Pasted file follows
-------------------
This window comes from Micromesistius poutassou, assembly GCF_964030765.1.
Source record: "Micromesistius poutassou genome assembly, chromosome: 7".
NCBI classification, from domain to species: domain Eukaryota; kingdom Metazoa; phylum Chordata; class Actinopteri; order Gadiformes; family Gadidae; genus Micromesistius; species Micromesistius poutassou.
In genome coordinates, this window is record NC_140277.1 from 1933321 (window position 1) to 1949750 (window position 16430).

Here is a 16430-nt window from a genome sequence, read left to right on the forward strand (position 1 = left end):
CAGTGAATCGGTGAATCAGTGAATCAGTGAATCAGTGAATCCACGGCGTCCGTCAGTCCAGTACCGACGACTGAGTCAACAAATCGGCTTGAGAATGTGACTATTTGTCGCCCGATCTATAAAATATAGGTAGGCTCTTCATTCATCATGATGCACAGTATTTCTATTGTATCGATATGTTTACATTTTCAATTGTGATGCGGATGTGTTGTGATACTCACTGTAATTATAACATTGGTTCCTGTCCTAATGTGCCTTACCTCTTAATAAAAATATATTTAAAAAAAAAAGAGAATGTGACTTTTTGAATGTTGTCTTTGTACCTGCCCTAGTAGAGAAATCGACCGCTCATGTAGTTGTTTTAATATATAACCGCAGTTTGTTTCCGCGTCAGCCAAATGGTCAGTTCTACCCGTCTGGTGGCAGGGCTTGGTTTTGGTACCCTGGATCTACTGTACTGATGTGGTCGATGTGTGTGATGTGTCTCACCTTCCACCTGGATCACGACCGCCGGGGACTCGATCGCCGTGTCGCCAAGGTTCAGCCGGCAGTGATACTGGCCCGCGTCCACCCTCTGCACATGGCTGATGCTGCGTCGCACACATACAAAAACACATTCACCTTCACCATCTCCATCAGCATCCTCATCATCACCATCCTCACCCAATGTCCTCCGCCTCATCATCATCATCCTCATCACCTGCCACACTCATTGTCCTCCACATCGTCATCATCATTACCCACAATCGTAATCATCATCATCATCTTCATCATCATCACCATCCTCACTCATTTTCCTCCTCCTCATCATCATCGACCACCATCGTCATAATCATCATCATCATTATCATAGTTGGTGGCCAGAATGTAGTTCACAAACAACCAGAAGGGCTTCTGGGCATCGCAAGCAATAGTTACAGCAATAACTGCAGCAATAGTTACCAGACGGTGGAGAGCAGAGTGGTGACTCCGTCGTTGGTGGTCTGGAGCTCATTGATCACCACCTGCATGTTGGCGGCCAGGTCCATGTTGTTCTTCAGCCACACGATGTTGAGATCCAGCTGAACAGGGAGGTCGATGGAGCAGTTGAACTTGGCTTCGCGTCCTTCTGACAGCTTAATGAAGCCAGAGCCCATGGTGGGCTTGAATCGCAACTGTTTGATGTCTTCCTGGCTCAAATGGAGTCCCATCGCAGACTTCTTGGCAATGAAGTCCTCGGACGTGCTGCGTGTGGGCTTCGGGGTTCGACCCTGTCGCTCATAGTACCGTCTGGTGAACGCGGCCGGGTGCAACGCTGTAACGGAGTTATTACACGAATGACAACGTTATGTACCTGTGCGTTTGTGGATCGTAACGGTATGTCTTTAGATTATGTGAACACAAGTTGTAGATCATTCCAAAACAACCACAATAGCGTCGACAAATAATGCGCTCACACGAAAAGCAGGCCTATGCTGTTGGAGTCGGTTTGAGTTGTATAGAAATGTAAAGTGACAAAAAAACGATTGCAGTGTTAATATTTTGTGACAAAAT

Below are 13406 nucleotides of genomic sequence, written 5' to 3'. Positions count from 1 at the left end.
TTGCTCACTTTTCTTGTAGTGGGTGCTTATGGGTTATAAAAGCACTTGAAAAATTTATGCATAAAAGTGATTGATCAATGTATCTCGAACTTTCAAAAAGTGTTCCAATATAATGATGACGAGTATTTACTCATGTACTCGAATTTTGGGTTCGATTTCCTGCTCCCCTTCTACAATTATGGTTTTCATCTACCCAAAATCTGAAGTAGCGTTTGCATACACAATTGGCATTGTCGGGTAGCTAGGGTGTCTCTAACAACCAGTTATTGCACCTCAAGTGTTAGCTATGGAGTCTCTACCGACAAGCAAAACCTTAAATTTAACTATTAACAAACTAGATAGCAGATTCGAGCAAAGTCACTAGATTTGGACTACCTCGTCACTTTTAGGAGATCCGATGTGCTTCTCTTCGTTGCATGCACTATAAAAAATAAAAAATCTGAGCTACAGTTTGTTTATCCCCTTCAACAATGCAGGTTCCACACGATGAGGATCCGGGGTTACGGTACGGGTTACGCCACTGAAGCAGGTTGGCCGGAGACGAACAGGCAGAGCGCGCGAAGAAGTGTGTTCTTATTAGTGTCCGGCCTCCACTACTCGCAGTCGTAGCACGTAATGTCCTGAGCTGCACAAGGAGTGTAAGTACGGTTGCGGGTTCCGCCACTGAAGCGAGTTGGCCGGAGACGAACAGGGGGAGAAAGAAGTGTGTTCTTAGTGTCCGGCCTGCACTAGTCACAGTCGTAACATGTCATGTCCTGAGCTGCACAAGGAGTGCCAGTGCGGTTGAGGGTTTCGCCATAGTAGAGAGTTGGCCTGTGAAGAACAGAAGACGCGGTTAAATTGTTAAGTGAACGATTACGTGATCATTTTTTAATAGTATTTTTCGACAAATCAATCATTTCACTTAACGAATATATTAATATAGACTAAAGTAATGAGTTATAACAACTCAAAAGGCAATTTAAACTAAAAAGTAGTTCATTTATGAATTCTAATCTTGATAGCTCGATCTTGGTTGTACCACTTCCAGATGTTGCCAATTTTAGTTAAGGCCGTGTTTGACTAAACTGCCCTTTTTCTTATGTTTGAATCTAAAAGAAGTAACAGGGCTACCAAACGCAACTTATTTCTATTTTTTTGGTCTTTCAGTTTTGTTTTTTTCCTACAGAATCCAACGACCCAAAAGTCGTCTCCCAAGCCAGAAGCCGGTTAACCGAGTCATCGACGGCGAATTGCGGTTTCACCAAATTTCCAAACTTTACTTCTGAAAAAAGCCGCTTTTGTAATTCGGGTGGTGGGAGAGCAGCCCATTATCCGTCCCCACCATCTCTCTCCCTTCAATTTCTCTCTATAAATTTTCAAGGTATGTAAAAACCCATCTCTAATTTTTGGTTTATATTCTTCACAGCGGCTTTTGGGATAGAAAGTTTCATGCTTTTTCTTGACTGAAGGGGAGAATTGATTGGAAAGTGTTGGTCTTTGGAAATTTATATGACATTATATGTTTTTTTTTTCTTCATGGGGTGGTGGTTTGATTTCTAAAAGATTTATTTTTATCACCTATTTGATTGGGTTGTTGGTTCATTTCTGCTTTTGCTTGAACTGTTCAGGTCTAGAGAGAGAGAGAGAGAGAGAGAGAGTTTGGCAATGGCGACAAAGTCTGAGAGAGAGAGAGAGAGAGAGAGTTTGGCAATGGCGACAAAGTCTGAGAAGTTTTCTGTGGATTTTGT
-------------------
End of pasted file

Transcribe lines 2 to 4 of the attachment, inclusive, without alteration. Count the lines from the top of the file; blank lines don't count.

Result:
Source record: "Micromesistius poutassou genome assembly, chromosome: 7".
NCBI classification, from domain to species: domain Eukaryota; kingdom Metazoa; phylum Chordata; class Actinopteri; order Gadiformes; family Gadidae; genus Micromesistius; species Micromesistius poutassou.
In genome coordinates, this window is record NC_140277.1 from 1933321 (window position 1) to 1949750 (window position 16430).